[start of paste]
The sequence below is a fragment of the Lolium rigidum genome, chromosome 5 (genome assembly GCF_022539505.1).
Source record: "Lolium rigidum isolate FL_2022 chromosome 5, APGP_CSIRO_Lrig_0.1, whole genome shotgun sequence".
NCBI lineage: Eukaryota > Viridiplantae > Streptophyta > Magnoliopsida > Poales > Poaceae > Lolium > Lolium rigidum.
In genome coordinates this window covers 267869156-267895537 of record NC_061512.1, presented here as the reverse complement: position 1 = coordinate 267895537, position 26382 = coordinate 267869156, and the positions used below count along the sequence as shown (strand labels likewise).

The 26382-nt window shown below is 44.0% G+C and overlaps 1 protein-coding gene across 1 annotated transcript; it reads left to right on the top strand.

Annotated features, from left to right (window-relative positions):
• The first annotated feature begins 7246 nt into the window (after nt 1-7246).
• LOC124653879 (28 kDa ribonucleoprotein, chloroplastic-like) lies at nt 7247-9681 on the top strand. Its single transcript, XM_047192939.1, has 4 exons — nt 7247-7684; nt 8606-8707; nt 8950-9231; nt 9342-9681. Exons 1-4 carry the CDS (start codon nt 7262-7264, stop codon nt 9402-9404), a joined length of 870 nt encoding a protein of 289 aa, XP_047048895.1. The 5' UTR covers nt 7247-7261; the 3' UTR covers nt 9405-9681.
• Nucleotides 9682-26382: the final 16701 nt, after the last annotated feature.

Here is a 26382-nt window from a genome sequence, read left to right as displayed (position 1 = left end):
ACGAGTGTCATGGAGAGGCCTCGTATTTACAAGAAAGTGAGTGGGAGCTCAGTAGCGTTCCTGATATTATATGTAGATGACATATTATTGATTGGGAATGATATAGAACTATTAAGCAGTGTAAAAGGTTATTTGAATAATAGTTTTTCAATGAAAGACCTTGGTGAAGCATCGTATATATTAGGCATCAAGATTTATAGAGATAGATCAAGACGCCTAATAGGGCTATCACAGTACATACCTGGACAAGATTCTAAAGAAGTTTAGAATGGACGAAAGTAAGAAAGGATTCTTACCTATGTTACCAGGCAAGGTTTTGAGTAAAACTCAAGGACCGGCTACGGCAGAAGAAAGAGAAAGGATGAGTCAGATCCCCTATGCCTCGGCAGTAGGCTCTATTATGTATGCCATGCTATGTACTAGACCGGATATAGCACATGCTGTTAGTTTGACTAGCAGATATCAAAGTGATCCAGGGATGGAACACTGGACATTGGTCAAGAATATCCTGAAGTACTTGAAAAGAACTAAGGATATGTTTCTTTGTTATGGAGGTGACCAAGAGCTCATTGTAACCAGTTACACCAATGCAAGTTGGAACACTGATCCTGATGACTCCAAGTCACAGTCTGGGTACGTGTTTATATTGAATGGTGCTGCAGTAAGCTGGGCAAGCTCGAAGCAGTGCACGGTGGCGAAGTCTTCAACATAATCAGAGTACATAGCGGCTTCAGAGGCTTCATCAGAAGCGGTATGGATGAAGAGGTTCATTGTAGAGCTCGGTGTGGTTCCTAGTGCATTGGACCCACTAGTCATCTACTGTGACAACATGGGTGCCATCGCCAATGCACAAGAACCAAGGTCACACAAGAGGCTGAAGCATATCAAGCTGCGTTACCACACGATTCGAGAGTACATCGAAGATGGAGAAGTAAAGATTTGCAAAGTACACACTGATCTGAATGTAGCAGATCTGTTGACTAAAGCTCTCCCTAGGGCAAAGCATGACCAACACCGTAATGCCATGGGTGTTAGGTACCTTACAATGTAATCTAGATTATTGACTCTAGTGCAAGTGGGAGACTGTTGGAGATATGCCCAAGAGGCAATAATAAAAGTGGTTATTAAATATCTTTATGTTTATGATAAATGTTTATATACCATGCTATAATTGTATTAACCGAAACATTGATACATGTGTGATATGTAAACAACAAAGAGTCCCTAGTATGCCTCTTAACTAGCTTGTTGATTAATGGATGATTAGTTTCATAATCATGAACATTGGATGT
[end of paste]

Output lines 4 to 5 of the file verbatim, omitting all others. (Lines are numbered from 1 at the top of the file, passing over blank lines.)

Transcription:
In genome coordinates this window covers 267869156-267895537 of record NC_061512.1, presented here as the reverse complement: position 1 = coordinate 267895537, position 26382 = coordinate 267869156, and the positions used below count along the sequence as shown (strand labels likewise).

The 26382-nt window shown below is 44.0% G+C and overlaps 1 protein-coding gene across 1 annotated transcript; it reads left to right on the top strand.